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How to Be Considerate of Sober People During the Holidays


A group toasting with drinks during the holidays. | Image by Bogdan Kurylo

The holidays are upon us, and for many, it’s a time to drink and be merry. But this time may be difficult for those who are in recovery or don’t drink. Hosts should make sure all guests, including recovering alcoholics or non-drinkers, feel comfortable when drinks are around. 

“This is a hard time. It’s actually really big for relapses,” according to Chris Kazachkova, a therapist who treats recovering alcoholics,

Most of the time, the responsibility not to drink falls on the person who isn’t drinking, but it helps when there is a support system and an atmosphere created to help sober loved ones during the holidays. 

Here are some tips to make your holiday party comfortable for everyone regardless of their choice of drink: 

Make the sober person feel included. 

The first tip is to treat the sober person as an individual. It’s easy to treat everyone with addiction in the same way, but the way one person deals with sobriety can be different from others, so it’s better, if you’re close to the non-drinker, to ask about their needs and how you can support their recovery.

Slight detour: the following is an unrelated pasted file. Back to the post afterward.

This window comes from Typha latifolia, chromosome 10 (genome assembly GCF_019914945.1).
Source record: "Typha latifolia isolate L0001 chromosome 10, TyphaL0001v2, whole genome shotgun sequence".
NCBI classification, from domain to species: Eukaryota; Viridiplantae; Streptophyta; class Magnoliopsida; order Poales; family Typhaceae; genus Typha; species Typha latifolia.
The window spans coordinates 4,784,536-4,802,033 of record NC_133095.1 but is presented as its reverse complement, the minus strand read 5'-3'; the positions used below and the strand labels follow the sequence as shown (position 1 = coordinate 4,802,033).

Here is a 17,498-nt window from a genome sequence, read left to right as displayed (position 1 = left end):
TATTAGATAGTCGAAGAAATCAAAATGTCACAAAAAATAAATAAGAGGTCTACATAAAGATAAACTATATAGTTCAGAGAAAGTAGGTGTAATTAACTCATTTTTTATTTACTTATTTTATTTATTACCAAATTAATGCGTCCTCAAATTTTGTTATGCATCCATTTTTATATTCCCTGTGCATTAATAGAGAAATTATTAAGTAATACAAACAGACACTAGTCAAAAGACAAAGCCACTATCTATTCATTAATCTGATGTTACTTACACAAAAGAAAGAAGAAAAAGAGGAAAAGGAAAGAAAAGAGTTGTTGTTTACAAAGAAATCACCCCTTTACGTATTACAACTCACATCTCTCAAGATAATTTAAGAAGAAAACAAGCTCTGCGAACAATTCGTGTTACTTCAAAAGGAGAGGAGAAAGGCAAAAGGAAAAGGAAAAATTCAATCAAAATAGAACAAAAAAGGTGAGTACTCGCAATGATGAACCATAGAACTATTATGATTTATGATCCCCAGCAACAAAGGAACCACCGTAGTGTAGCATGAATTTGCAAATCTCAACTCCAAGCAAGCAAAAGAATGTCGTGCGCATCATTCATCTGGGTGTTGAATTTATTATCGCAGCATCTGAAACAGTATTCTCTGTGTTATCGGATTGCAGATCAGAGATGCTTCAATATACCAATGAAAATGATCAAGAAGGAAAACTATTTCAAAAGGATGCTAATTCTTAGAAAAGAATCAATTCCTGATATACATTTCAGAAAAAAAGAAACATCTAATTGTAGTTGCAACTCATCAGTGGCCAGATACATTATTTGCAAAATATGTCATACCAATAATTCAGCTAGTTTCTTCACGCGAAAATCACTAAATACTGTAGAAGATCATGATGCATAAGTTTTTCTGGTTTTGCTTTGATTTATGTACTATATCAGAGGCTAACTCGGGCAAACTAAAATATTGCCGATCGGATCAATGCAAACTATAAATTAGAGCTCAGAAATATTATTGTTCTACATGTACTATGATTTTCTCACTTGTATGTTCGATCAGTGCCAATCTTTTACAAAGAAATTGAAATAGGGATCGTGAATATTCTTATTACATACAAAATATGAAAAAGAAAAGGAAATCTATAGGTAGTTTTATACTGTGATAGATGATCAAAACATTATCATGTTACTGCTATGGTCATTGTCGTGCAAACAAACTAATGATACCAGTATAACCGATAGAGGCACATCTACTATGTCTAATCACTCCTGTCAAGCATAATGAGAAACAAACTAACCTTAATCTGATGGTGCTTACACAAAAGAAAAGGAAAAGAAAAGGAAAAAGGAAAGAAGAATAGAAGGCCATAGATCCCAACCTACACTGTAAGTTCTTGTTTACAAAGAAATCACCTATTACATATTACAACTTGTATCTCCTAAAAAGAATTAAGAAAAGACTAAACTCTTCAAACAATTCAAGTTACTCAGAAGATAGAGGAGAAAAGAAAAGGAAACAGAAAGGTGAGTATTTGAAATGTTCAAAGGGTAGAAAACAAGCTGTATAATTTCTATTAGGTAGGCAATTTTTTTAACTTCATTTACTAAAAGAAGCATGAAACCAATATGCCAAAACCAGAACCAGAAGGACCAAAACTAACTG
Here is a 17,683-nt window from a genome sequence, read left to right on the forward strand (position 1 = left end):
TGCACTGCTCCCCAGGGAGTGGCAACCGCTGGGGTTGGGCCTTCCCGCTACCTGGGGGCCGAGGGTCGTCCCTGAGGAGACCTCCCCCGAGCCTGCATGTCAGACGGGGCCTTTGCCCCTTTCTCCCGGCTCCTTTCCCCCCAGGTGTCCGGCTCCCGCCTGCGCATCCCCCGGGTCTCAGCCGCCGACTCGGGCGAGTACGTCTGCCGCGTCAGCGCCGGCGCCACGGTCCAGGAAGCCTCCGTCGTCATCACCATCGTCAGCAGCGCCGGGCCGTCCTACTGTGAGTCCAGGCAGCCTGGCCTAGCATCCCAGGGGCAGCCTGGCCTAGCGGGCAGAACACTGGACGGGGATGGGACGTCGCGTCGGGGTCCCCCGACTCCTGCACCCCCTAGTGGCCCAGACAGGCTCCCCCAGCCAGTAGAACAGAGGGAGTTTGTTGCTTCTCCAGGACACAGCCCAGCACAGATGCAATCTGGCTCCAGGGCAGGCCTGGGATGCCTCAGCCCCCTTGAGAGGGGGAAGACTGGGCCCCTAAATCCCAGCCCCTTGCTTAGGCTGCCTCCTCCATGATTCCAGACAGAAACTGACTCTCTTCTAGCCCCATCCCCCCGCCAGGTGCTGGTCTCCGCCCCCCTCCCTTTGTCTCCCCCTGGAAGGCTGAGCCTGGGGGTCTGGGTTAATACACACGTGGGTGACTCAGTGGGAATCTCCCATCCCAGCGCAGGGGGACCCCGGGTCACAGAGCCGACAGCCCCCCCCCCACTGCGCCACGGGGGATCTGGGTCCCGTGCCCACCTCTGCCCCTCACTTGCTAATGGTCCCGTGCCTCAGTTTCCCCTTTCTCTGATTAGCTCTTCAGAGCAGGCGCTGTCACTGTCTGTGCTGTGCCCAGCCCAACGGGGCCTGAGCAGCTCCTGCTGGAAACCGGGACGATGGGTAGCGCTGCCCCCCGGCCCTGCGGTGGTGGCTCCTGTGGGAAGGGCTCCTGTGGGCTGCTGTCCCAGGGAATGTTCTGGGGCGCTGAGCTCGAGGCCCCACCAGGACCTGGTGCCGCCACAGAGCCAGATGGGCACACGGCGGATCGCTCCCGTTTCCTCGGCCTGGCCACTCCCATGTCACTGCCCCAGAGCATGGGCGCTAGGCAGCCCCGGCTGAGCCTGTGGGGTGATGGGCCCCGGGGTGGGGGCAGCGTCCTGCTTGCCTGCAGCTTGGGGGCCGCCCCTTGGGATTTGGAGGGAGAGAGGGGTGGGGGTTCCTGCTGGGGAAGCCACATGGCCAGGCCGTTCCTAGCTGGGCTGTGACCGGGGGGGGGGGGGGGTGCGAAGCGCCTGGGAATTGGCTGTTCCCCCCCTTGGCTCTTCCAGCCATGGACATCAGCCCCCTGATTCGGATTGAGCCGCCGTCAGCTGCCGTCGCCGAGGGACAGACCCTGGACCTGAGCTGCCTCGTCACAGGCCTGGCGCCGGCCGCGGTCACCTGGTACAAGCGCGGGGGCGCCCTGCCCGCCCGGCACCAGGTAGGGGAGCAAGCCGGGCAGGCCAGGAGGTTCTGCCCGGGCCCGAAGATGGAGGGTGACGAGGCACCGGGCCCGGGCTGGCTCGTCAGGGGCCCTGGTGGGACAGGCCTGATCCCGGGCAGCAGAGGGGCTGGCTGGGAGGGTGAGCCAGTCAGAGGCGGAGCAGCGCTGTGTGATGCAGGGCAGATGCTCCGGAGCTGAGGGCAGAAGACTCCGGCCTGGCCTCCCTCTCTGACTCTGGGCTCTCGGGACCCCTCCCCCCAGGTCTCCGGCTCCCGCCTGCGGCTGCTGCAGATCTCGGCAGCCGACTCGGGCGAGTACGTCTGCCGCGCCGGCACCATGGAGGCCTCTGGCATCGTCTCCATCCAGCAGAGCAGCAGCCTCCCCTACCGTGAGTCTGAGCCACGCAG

One person may be okay with a virgin cocktail, while it could be a trigger for someone else. 

Allow the non-drinker to bring a plus-one. 

This person can be someone who will hold the non-drinker accountable and help them not feel so awkward for not drinking. If you’re not sure about your guests’ needs when it comes to drinking, be sure to have non-alcoholic drinks, like sodas, festive punches, or non-alcoholic eggnog.

Don’t have a communal punch bowl spiked with alcohol; this could add to any temptations the non-drinker may feel.  

Plan activities that are not based on drinking (and if there is a gift exchange, make a “no-alcohol” rule.)  

Speaking of no alcohol, hosting a non-alcoholic gathering is always an option. It’s important to inform your guests before your party, so they won’t show up and be bummed that there isn’t any alcohol. People who arrive asking, “Where are the drinks?” could alienate the sober guest.

As a host, the most important thing is to make sure that your guests enjoy themselves and feel welcomed. Going the extra mile for those working towards sobriety or choosing not to drink will definitely be appreciated.